The music and background sounds are also very well done. There are different chords and noises to let the player know if Artyom has been spotted, or all of the enemies are eliminated. These chords became very helpful in a game with very little information on what a player should be doing. The game is available in several languages and subtitle options, most notably Russian. It really adds to the setting when put in Russian.
Metro: Last Light’s plot is simple. Kill the last surviving Dark One and make the Metro safe. Along the way, rescue a girl and try to stop a war from breaking out in the Metro. Most characters strive to be two dimensional at best, though a few stand out by the end of the game.
Metro: Last Light’s setting which deserves attention. Metro: Last Light is often a mature game in terms of content. The Metro has several different factions, including a group trying to establish a Fourth Reich. The game does not pull its punches with how the more warmongering factions treat the rest of the Metro. The protagonist committed genocide before the game starts to keep the Metro safe. There is well-done juxtaposition between Artyom’s childhood and the situation of the last remaining Dark One. Much of the background for the game is revealed to players who take the time to listen to NPCs throughout the game. The player will walk through accurate depictions of charnel houses. Finally, there are times when the player is given the option to save someone—mostly women and children—from being hurt. It takes a stern heart to walk away from the cries of an NPC being threatened with rape. I couldn’t do it.
On the other hand, there are times when Last Light is exceedingly childish; akin to a boy’s fantasy. The narrative flops occasionally and awkwardly in-between political maneuvering, psychic episodes, and reflections on humanity. The Metro apparently has a very small female population either in danger of being menaced or ignored. The player saves a female character and is sexually rewarded by her. The greatest number of female NPCs present at any time in the game is either when the theater troupe performs a Jello-chested version of the Can-can dance, or when the player briefly infiltrates a brothel. Even though Artyom is focused on the mission, the option to get a viewable lap dance is still available. For a game with some very real depictions of humanity, having 50% of the population relegated to the above is an odd directorial choice. The word bitch is also thrown around by enemies so often it eventually became annoying to hear. The ending feels out of whack; taking another narrative shift towards the awkward.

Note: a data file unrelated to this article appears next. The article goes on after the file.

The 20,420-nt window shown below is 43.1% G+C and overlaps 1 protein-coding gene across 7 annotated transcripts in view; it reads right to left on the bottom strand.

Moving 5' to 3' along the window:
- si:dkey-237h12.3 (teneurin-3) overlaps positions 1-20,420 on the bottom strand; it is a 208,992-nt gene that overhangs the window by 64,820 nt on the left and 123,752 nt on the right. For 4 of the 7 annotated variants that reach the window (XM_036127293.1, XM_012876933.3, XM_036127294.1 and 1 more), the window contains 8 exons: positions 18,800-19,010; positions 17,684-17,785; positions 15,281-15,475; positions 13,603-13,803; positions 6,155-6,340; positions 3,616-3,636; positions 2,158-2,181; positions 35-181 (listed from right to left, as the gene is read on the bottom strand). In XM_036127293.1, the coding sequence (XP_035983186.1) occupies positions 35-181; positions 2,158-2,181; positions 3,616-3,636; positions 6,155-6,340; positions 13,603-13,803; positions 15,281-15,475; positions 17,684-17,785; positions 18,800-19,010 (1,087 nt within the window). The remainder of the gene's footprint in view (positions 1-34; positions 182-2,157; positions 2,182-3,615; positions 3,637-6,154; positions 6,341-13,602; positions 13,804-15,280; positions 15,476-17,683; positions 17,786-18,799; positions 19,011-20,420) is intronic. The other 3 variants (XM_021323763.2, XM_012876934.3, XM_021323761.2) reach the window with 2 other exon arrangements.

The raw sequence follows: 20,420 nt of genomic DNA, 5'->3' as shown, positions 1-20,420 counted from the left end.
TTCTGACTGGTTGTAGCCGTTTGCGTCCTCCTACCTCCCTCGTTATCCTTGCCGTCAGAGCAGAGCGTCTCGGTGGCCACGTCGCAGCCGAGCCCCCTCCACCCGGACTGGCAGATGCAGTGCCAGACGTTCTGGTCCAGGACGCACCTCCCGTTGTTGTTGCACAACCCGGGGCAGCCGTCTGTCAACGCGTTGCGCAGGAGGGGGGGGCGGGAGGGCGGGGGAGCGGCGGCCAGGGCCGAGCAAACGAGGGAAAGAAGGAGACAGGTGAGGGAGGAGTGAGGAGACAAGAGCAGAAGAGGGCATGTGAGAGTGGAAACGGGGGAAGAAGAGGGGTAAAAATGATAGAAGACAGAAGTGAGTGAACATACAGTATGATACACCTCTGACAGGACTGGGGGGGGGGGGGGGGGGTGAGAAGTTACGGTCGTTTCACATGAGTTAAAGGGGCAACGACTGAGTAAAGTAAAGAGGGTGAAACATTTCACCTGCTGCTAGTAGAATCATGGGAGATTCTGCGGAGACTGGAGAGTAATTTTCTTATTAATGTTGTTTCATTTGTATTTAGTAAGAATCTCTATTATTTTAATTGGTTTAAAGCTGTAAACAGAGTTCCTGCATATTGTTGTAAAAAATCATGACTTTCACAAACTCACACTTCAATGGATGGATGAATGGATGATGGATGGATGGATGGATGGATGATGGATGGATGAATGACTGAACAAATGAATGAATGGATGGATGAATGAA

Metro: Last Light is not without its bugs. Twice the game crashed in-between levels. Once all of the enemies on-screen froze yet were still issuing orders and verbally reacting to the situation. When a stealth kill was attempted on a frozen enemy, the game crashed. The ending also froze up, leaving only a still picture and the earned trophy on the screen while the audio kept playing. A reset was necessary for all instances.
Despite its childish parts and bugs, Metro: Last Light is an experience to be played. The gameplay is among the best of first-person games and doesn’t hold the player’s hand. The world is well-fleshed out and at times, stands out among video games. The game is also just hard to put down, and offers a challenging single-player experience without being impossible. Replay value is decent due to the different ways a player can accomplish goals in the game and the associated trophies for doing so. I would never recommend it to a casual player; but to everyone else searching for a challenging single player first-person game—Metro: Last Light is what you have been waiting for.